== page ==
Cricket becomes a global game

Tuesday, 18 September 2012 00:00 -     - {{hitsCtrl.values.hits}}

There was a time when cricket was a game only Commonwealth nations derived pleasure from. Those days are long gone. Scour through its recent history, and you’ll find pages dedicated to the likes of Ireland and Afghanistan. It doesn’t stop there. Scotland, The Netherlands, Hong Kong and the United States were among the ten nations who contested the ICC World Twenty20 2012 qualifiers, for two spots in the tournament proper in Sri Lanka. They were among 81 countries, in different leagues the world over, to make the attempt to make it to this event.

Cricket is now a global sport, followed by millions. Purists may not agree, but the advent of Twenty20 cricket has much to do with that. It’s telling that the recently concluded ICC European Division Two Championships, part of the qualification pathway for ICC World Twenty20 2014, which has already begun, were held in Corfu, a Greek island in the Ionian Sea. There, 42 matches were played between 12 countries, with participants including the likes of Portugal, Israel and Finland.

Tariq Ali Awan, a Spanish batsman, provided the highlight of the tournament. He scored two centuries – an unbeaten 150 against Estonia, and a 148 against Portugal – on the same day (September 4), smashing an incredible 34 sixes in the process. The best all-round performance came from Cyprus’s Muhammad Mohsin, who scored 305 at 76.25, and was also the leading wicket-taker, with 14 wickets at 11.43. Interestingly, neither of their teams qualified for Division One. Isle of Man was the winner, with Sweden joining it in being promoted.

These numbers indicate many impressive performances from various teams and players, implying a tough competition. Tariq Ali said as much: “We have very good teams in Division two cricket. We (Spain) were hoping to the win the league. Isle of Man is a good team too. It’s a tough division, although Spain was the hot favourite to win it, both on paper, on the field.”

Spain has hopes of qualifying for the ICC World Twenty20 in the not-too-distant future: “Of course, we’re looking to do that at some stage,” said Ali. “We are working very hard with Bobby Denning, our coach from England, and George Wambeek, our manager. All the guys are looking to do it, in maybe a few years. We have some T20 tournaments coming up, and we’re looking to prepare ourselves and improve.”

These are markets brimming with untapped cricket potential, begging for an opportunity. The ICC, with its Twenty20 qualifiers, has a system in place wherein all its members get that chance, supported by a grass-roots development programme aimed at getting more indigeneous players in countries as far afield as Russia, who recently became the 106th Member of the ICC, and Rwanda. For ICC World Twenty20 2014, the main global qualifying event is scheduled for October 2013, in the United Arab Emirates (UAE). Leading up to this main qualifier, there will be 11 lead-up qualification tournaments across five regions – Europe, Africa, Americas, Asia and East Asia-Pacific. For the global qualifying event, the top ten teams from these regional competitions will compete with the six associate and affiliate nations who automatically qualify through their ODI status. With the World Twenty 20 2014 being a 16-team event, as the ICC announced in April, the top six sides from the global qualifying event will go through to the tournament proper, where they’ll compete with the ICC’s full members, providing more opportunity than ever before for the game’s emerging teams to compete on the biggest stage. Some of these divisions have already concluded. The European Division three took place in June, with Estonia making its way to Division two. Isle of Man and Sweden, the winners of Division two, will now compete in Division one. Africa’s Division three concluded in April. Zambia and Seychelles qualified for Division two, which will begin on September 30 in South Africa.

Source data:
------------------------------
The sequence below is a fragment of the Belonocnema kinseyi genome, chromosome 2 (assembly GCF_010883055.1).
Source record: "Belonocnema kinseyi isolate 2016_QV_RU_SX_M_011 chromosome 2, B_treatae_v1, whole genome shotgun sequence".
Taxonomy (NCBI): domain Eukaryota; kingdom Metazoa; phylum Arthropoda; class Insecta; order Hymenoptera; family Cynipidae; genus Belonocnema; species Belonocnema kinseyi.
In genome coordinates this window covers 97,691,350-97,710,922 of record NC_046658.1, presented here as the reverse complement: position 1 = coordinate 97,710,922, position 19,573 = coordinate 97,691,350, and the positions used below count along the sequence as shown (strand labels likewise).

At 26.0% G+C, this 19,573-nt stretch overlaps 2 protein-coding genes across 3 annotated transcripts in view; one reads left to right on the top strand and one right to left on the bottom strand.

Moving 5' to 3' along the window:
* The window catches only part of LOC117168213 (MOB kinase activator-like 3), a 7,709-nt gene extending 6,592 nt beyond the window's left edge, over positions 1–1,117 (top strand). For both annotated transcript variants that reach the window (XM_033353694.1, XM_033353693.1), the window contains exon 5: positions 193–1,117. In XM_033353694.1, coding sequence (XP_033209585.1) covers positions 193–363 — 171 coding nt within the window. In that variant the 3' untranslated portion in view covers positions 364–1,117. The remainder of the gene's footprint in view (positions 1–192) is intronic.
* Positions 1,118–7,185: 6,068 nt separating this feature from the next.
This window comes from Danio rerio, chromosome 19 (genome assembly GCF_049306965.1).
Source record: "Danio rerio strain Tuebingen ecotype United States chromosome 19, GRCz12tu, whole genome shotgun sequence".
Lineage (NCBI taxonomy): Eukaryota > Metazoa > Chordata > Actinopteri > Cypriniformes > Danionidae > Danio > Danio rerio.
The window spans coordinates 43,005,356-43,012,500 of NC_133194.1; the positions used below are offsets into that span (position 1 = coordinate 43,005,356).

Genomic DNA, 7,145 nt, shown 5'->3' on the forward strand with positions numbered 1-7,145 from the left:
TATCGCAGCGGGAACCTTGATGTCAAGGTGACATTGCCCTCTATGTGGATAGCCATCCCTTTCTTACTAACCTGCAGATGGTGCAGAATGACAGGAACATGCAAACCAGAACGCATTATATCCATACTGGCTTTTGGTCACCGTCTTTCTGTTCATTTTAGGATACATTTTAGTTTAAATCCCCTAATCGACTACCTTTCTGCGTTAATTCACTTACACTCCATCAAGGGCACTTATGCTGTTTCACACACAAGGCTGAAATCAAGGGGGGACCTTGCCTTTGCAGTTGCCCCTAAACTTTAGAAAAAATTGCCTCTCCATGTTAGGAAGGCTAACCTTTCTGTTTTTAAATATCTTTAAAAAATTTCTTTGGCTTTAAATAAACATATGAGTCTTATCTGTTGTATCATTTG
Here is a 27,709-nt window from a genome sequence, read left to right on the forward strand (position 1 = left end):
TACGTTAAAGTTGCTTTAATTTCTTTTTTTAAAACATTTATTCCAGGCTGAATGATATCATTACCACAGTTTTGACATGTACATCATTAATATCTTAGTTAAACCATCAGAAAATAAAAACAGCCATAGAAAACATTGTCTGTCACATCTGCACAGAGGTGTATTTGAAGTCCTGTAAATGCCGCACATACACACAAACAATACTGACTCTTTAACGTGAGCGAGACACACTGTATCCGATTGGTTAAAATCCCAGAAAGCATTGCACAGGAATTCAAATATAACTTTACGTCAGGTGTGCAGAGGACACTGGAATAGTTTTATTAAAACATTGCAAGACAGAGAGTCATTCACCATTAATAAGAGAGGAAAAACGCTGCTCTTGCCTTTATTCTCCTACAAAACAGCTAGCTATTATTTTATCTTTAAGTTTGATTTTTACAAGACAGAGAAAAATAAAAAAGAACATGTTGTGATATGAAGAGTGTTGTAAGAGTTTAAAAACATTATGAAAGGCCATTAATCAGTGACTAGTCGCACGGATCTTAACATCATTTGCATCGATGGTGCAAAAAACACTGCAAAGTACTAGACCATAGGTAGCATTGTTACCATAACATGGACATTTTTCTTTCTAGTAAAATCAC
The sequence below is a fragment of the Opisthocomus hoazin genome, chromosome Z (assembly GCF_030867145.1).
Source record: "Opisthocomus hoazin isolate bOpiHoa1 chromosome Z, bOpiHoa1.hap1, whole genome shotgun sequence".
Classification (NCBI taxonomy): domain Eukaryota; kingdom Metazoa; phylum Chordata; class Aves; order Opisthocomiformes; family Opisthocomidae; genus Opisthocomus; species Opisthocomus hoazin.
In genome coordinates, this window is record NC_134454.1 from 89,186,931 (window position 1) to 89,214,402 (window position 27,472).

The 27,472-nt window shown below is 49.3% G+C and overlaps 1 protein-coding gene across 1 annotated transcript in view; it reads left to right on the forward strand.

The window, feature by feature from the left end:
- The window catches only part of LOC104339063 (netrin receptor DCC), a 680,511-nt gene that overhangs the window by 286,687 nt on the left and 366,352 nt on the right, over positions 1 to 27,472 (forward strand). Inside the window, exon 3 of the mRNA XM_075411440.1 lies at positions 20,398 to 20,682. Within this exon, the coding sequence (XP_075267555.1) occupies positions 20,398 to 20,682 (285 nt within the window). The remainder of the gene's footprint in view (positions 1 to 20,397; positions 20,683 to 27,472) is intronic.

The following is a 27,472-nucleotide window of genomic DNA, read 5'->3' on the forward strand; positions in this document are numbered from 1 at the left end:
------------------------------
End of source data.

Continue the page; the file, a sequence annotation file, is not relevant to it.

It’s a system designed to ensure the best teams compete with each other, making for high quality, top-level cricket. At the same time, it allows lesser teams to improve, playing against those of a higher stature.

The likes of Ireland and Afghanistan, products of this system, have taken giant steps towards regular international cricket. The ICC World Twenty20 in 2014 is set for increased Associate and Affiliate participation – a sure sign of the game embracing a wider pool.

Cricket has been globalised, and many will be dreaming of the chance to emulate Afghanistan and Ireland’s experience of playing in this event.